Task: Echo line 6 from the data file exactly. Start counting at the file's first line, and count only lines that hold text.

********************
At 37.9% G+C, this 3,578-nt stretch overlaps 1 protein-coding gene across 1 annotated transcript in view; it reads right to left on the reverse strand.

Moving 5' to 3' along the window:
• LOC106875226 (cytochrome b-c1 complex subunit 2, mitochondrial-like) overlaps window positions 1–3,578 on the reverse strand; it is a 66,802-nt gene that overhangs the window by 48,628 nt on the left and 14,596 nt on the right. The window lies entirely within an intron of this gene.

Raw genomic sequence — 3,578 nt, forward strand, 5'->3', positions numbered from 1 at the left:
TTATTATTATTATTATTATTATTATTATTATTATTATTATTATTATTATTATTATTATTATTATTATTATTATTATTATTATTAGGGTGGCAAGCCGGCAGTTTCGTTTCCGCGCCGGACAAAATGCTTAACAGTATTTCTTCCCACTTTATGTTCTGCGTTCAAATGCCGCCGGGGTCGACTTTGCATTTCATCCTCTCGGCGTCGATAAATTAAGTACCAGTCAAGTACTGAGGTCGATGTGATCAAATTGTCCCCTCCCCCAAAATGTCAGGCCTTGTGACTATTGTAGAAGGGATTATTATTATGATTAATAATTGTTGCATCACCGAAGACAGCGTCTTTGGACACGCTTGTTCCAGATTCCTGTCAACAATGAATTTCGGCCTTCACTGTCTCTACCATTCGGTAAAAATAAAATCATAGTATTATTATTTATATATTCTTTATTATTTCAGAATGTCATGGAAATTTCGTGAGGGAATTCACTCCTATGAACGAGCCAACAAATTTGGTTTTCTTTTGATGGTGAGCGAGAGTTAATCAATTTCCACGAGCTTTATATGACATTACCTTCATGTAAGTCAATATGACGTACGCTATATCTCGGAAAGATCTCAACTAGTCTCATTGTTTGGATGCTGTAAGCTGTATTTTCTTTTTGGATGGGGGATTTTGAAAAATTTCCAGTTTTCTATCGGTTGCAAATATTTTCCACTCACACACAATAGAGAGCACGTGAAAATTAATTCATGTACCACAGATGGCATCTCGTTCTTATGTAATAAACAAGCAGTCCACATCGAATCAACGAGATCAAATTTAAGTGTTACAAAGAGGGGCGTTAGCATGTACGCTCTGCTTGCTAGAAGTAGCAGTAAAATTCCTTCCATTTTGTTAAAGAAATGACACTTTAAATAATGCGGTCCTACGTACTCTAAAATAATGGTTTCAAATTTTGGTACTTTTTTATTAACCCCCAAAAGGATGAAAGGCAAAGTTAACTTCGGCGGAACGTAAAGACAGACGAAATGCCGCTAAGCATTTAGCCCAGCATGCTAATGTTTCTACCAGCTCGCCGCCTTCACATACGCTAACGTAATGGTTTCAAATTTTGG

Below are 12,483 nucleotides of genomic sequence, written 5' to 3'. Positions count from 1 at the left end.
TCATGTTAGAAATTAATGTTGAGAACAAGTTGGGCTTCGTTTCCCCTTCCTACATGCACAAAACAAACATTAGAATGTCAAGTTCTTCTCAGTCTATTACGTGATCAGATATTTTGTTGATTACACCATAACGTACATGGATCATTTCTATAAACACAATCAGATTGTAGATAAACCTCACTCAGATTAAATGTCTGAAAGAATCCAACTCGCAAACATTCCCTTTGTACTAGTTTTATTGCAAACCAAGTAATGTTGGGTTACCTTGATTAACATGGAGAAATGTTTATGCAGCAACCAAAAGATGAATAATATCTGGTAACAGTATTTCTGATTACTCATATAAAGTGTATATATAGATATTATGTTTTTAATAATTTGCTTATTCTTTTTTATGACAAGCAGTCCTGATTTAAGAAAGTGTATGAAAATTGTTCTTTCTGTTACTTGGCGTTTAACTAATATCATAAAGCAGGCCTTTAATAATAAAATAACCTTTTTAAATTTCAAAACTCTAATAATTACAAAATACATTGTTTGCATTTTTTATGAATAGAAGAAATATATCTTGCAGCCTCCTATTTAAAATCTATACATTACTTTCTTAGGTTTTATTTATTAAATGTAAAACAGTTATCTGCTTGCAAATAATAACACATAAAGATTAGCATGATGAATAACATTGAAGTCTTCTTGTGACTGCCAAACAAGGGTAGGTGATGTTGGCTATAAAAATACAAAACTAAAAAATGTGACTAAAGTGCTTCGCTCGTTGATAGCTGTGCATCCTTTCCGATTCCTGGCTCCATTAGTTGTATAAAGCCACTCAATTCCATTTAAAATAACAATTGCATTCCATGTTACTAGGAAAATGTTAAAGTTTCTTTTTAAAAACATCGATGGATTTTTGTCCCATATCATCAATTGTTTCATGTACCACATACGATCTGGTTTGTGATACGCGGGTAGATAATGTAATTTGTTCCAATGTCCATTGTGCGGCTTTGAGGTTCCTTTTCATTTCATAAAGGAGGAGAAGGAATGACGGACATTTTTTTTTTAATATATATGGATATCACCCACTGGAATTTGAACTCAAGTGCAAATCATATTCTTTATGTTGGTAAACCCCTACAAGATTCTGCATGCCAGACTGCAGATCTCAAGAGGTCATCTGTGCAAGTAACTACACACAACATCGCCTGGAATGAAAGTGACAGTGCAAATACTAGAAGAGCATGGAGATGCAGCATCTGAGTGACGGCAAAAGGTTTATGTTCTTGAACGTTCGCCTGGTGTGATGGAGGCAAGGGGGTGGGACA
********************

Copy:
Below are 12,483 nucleotides of genomic sequence, written 5' to 3'. Positions count from 1 at the left end.